Sunday, July 19, 2009

Witch Hunt or Consumer Protection? - 178 Loan Mod Companies Pursued by Government.

Loan Modification companies seem to be the latest mortgage industry group in the crosshairs of government officials.

-- DETROIT, MI – Over the last several weeks I’ve noticed a substantial increase in the number of loan modification companies being investigated by various government agencies.

All I can say is that it’s about time.

Now don’t misinterpret that statement - I believe that loan modifications may be part of a viable solution in getting our country out of the current housing crisis, although it’s too soon to determine their actual long-term effectiveness.

I also have nothing against loan modification companies in general nor the people that work at them. I’ve met or connected with many individuals that are intent on really helping people and do their best to do so.

Lastly, many homeowners do need some type of assistance as lenders don’t have their best interests in mind when they do loan modifications and many lenders draw the process out seemingly forever.

On the other hand, I’ve personally heard many stories from homeowners victimized by loan modification companies, have heard the same stories from mortgage associates and have read many more on the internet.

From Subprime to Loan Mods
I predicted over a year ago that loan modification companies would become the new subprime “churn & burn” debacle. This was triggered by my observations that many local subprime loan originators were flocking to do loan modifications. I even heard several stories of these originators approaching the same clients they’d put in subprime loans, with offers to now do loan modifications for them.

There really is no barrier of entry to do loan modifications. All you need is a phone and the ability to find clients. Finding clients is easy with so many homeowners struggling with their mortgage payment.

This should all sound familiar as much of it applied to the mortgage industry in general until recently, when state governments started requiring individual licensing of loan originators and the federal government created a national registration system.

When Michigan enacted its Loan Officer Registration Act, April 1, 2009, the state expected 10,000 to register based on past data. To date only 3141 have met the requirements of 24 hours of class time, passed a multiple choice test and background screening. How many of the unregistered do you think are now using their limited mortgage knowledge to do loan modifications?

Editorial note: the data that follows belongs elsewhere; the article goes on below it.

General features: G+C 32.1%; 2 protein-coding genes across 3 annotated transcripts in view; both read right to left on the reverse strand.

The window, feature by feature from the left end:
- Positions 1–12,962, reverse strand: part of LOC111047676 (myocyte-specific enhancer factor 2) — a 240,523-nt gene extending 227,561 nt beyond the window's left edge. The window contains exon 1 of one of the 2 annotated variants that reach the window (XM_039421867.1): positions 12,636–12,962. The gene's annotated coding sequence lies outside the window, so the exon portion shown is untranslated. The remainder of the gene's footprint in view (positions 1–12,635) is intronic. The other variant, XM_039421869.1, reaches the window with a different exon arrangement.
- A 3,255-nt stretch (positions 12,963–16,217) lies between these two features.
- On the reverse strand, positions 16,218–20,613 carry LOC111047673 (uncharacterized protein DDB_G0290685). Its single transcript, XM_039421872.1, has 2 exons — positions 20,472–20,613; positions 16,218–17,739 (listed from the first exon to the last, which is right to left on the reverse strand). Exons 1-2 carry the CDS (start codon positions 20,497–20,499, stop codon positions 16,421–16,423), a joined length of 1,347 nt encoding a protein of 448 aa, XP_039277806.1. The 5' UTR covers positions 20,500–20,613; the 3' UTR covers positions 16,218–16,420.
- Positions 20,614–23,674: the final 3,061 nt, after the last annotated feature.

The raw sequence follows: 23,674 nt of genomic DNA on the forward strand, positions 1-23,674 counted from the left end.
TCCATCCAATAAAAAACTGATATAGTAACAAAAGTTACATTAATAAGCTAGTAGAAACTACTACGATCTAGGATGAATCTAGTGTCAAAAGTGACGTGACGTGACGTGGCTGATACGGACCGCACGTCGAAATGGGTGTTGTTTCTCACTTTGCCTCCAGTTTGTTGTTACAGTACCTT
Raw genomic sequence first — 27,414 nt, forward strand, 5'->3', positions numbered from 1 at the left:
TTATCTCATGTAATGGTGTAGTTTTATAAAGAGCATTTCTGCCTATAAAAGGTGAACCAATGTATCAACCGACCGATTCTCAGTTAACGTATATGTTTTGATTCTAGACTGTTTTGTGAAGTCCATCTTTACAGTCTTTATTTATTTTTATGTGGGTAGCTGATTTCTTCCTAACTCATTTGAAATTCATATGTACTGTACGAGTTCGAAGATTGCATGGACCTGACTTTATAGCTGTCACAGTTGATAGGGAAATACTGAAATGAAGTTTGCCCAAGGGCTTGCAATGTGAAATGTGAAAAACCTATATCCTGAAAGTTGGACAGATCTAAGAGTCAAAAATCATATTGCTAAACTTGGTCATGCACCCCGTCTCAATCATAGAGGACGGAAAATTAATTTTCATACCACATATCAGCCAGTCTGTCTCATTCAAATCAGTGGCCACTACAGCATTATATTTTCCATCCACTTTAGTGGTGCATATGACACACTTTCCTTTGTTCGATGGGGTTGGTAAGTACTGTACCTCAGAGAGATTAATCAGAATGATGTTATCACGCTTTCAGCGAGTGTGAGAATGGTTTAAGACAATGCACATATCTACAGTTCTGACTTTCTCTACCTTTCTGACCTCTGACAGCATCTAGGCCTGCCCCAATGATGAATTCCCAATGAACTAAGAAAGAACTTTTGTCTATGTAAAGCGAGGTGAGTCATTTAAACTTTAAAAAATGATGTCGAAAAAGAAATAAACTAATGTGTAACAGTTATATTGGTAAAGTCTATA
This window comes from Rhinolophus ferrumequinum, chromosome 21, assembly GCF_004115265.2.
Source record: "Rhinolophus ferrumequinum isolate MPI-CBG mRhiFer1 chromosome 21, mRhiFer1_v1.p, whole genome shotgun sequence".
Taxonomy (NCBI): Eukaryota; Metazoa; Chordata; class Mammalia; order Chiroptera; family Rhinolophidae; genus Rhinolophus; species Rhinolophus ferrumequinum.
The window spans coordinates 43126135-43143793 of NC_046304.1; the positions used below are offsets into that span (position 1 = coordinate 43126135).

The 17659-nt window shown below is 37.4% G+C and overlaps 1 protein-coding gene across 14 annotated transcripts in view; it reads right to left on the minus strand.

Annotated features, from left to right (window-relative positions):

Desperate People do Desperate Things
One would think that a homeowner, burned by a bad mortgage, would be a bit more cautious when considering a loan modification.

The number of loan mod companies popping up however, prove otherwise. It’s basic supply and demand – the numbers of these companies wouldn’t be expanding if there weren’t desperate homeowners to support them.

So, how do homeowners get burned by these companies? In no particular order:

  • Paying upfront fees for a modification never completed.
  • Being told they’ll get a principal balance reduction, when in reality it rarely happens.
  • Getting approved for a modification that raises their payment or insignificantly lowers it.
  • Following advice to not contact their lenders during the loan mod process, only to get foreclosed on.
  • Not being made fully aware of the possible credit damage, legal issues and tax consequences.

It’s all boils down to these companies over-promising and under-delivering.

What Took the Government So Long to Act?
If I saw this problem coming over a year ago, you’d think the smart people in our government would’ve saw it coming also.

In a recent informal poll of mortgage originators by “Think Big Work Small”, 81% responded that over 50% of those doing loan modifications are “rats”.

Unfortunately, just like with the mortgage meltdown and the banking crisis, the government only seems to act after the damage has already been done. Here’s a list of the agencies currently chasing loan mod companies:

  • Federal Trade Commission
  • United States Attorney’s Office for the Central District of California
  • Arizona Attorney General’s Office
  • California Department of Justice
  • California Department of Real Estate
  • State Bar of California
  • Colorado Attorney General’s Office
  • Idaho Attorney General’s Office
  • Illinois Attorney General’s Office
  • Iowa Department of Justice
  • Kansas Attorney General’s Office
  • Maine Attorney General’s Office
  • Maine Department of Professional and Financial Regulation, Bureau of Consumer Protection
  • Maryland Department of Labor, Licensing, and Regulation, Office of the Commissioner of Financial Regulation
  • Massachusetts Attorney General’s Office
  • Michigan Attorney General’s Office
  • Missouri Attorney General’s Office
  • New Jersey Attorney General’s Office
  • New Jersey Department of Banking and Insurance
  • New Mexico Attorney General’s Office, Consumer Protection Division
  • North Carolina Department of Justice
  • Ohio Attorney General’s Office